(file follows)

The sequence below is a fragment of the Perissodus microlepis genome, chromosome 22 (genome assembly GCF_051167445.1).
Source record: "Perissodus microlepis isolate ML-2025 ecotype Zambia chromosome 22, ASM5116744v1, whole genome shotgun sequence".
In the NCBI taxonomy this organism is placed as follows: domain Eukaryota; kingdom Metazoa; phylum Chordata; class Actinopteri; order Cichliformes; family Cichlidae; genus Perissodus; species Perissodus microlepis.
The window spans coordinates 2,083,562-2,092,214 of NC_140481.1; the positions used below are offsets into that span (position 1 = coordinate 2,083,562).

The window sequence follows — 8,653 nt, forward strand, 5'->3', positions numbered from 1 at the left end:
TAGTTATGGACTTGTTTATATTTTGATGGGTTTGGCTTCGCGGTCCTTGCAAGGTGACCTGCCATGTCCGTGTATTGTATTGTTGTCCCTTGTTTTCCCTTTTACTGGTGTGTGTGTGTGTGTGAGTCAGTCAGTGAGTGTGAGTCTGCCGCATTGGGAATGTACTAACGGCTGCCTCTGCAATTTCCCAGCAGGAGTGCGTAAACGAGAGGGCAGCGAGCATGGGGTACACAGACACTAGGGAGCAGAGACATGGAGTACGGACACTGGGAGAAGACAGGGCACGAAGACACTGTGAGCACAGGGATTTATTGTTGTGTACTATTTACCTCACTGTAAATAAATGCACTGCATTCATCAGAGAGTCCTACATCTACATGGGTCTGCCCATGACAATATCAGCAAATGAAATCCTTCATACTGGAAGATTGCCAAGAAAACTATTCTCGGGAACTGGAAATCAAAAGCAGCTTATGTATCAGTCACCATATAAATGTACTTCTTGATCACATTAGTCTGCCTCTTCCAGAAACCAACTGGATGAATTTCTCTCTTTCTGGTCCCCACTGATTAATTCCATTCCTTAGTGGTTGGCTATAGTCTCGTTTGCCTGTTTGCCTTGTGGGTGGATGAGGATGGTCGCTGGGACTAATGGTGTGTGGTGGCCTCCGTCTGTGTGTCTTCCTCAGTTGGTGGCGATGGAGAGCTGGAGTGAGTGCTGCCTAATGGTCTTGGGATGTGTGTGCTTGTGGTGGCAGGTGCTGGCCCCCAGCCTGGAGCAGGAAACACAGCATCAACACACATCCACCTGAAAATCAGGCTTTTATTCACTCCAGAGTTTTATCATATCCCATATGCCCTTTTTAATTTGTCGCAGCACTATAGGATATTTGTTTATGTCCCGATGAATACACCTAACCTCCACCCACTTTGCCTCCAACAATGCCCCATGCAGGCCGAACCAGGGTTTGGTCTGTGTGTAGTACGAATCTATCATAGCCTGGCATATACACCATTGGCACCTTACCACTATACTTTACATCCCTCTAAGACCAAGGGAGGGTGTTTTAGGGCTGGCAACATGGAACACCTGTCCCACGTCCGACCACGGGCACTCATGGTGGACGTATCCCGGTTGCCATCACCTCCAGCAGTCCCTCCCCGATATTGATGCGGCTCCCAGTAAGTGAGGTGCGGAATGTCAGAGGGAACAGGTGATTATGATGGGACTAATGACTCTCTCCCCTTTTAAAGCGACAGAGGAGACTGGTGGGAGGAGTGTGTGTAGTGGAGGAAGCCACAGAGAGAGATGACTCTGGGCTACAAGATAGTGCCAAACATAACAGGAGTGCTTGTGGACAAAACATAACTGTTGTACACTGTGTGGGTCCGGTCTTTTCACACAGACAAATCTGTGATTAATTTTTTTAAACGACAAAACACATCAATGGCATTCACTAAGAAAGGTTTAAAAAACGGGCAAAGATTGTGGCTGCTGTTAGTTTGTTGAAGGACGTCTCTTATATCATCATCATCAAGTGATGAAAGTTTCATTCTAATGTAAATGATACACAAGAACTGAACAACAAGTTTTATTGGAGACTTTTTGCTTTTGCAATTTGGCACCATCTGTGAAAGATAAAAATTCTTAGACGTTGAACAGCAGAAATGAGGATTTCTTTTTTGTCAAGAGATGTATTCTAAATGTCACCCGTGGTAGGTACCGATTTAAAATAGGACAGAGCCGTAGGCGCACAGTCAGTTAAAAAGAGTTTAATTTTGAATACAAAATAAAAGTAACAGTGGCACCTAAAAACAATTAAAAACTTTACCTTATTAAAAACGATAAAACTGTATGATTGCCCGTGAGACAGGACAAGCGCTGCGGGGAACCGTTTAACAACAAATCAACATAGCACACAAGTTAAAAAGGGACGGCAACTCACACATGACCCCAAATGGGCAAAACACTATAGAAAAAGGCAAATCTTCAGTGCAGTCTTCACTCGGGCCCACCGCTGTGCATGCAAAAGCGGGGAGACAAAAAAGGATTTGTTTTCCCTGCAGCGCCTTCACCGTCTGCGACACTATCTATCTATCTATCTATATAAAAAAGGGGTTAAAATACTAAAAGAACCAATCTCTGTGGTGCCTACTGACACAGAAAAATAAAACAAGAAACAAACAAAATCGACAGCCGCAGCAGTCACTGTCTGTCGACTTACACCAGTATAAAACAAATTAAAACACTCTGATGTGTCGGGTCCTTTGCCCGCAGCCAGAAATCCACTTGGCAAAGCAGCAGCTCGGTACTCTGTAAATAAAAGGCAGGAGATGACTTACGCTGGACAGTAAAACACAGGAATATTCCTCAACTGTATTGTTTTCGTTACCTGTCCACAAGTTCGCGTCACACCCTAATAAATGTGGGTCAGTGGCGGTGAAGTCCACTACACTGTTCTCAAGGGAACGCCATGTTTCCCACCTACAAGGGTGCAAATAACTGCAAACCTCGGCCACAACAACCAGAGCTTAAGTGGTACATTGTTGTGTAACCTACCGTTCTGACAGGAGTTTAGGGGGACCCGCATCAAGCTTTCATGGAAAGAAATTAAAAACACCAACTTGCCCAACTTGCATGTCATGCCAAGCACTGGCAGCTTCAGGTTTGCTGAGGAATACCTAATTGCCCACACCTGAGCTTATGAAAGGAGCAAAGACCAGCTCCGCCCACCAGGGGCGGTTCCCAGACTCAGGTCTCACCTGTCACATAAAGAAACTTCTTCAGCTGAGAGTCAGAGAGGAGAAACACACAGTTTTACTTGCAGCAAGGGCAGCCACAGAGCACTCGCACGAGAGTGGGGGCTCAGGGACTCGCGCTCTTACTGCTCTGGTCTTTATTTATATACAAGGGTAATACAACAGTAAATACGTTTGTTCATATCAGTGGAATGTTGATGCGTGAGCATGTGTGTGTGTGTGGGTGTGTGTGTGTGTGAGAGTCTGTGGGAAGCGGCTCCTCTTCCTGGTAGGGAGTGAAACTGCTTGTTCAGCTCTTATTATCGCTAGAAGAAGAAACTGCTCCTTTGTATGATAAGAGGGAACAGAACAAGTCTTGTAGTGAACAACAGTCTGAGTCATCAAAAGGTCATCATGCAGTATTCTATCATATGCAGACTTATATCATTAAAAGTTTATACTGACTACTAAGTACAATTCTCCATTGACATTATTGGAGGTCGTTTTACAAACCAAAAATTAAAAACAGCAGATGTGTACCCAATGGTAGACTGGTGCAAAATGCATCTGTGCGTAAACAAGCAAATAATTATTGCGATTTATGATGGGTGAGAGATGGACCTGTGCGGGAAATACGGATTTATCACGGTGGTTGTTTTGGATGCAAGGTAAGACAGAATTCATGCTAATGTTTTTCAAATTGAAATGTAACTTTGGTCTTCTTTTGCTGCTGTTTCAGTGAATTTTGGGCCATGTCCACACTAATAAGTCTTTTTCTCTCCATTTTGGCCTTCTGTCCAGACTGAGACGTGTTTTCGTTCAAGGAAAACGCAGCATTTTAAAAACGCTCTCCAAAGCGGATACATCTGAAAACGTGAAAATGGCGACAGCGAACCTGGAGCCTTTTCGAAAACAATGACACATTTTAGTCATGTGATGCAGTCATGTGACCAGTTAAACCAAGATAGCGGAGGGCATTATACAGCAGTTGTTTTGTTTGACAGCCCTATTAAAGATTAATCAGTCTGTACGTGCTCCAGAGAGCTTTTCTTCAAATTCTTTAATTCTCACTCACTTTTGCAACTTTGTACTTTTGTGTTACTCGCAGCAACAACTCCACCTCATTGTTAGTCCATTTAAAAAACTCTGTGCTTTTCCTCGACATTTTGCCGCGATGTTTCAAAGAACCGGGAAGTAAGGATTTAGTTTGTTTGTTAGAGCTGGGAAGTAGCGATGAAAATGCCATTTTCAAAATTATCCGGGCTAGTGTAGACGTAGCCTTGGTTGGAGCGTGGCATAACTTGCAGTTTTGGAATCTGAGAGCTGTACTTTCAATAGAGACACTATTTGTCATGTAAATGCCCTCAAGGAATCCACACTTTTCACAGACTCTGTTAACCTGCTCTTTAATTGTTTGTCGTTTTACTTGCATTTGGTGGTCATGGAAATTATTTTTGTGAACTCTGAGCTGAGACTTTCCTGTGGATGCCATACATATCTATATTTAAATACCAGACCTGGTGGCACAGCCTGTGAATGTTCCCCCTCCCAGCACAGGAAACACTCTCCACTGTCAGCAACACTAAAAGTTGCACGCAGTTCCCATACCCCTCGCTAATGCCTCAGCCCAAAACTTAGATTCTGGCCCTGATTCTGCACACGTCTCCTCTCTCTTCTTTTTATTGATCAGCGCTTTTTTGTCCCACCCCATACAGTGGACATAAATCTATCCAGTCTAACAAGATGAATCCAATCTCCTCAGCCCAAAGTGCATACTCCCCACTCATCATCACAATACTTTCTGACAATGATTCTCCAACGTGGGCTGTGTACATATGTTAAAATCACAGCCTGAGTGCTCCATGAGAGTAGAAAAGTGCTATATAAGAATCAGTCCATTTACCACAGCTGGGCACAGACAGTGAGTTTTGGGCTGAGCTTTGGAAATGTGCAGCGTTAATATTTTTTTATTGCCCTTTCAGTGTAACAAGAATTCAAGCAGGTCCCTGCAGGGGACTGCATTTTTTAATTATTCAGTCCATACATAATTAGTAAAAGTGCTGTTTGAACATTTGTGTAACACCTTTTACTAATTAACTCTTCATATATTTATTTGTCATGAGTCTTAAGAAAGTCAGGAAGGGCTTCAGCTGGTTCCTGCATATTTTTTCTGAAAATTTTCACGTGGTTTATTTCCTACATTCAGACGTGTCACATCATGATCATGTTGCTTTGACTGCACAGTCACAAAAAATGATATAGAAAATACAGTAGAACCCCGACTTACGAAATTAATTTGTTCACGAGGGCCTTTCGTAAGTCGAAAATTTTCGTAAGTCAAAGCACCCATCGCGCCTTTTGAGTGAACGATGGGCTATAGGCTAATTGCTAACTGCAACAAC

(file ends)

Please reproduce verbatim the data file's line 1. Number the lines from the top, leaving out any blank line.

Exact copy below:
The sequence below is a fragment of the Perissodus microlepis genome, chromosome 22 (genome assembly GCF_051167445.1).